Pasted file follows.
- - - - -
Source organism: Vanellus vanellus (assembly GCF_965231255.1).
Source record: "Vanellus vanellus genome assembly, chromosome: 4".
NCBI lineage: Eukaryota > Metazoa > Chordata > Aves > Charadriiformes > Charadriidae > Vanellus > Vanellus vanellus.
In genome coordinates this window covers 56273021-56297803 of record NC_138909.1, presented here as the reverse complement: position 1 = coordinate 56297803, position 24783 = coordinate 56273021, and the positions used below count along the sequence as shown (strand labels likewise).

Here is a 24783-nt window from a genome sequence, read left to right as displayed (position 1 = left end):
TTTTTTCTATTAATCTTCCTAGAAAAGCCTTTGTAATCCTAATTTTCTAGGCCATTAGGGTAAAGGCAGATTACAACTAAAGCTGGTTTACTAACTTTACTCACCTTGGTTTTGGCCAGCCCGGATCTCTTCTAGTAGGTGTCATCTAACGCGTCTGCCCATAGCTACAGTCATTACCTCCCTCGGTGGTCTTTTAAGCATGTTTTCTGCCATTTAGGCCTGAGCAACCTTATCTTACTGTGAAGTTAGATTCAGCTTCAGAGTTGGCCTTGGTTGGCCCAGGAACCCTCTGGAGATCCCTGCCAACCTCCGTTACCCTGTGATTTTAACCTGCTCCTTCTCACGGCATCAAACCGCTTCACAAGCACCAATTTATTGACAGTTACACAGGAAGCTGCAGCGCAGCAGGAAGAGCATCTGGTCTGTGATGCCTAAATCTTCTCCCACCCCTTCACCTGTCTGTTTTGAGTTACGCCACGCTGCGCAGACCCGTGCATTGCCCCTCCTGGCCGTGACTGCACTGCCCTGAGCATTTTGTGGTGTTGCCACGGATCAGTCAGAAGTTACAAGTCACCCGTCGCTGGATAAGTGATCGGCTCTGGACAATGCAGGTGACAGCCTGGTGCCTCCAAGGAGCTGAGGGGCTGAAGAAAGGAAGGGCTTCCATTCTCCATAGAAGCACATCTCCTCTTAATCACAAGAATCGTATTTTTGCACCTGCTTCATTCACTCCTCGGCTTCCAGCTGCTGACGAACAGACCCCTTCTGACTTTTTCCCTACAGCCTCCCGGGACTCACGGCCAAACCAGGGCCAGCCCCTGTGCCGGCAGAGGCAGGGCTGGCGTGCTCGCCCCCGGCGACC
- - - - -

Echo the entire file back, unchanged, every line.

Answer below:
Source organism: Vanellus vanellus (assembly GCF_965231255.1).
Source record: "Vanellus vanellus genome assembly, chromosome: 4".
NCBI lineage: Eukaryota > Metazoa > Chordata > Aves > Charadriiformes > Charadriidae > Vanellus > Vanellus vanellus.
In genome coordinates this window covers 56273021-56297803 of record NC_138909.1, presented here as the reverse complement: position 1 = coordinate 56297803, position 24783 = coordinate 56273021, and the positions used below count along the sequence as shown (strand labels likewise).

Here is a 24783-nt window from a genome sequence, read left to right as displayed (position 1 = left end):
TTTTTTCTATTAATCTTCCTAGAAAAGCCTTTGTAATCCTAATTTTCTAGGCCATTAGGGTAAAGGCAGATTACAACTAAAGCTGGTTTACTAACTTTACTCACCTTGGTTTTGGCCAGCCCGGATCTCTTCTAGTAGGTGTCATCTAACGCGTCTGCCCATAGCTACAGTCATTACCTCCCTCGGTGGTCTTTTAAGCATGTTTTCTGCCATTTAGGCCTGAGCAACCTTATCTTACTGTGAAGTTAGATTCAGCTTCAGAGTTGGCCTTGGTTGGCCCAGGAACCCTCTGGAGATCCCTGCCAACCTCCGTTACCCTGTGATTTTAACCTGCTCCTTCTCACGGCATCAAACCGCTTCACAAGCACCAATTTATTGACAGTTACACAGGAAGCTGCAGCGCAGCAGGAAGAGCATCTGGTCTGTGATGCCTAAATCTTCTCCCACCCCTTCACCTGTCTGTTTTGAGTTACGCCACGCTGCGCAGACCCGTGCATTGCCCCTCCTGGCCGTGACTGCACTGCCCTGAGCATTTTGTGGTGTTGCCACGGATCAGTCAGAAGTTACAAGTCACCCGTCGCTGGATAAGTGATCGGCTCTGGACAATGCAGGTGACAGCCTGGTGCCTCCAAGGAGCTGAGGGGCTGAAGAAAGGAAGGGCTTCCATTCTCCATAGAAGCACATCTCCTCTTAATCACAAGAATCGTATTTTTGCACCTGCTTCATTCACTCCTCGGCTTCCAGCTGCTGACGAACAGACCCCTTCTGACTTTTTCCCTACAGCCTCCCGGGACTCACGGCCAAACCAGGGCCAGCCCCTGTGCCGGCAGAGGCAGGGCTGGCGTGCTCGCCCCCGGCGACC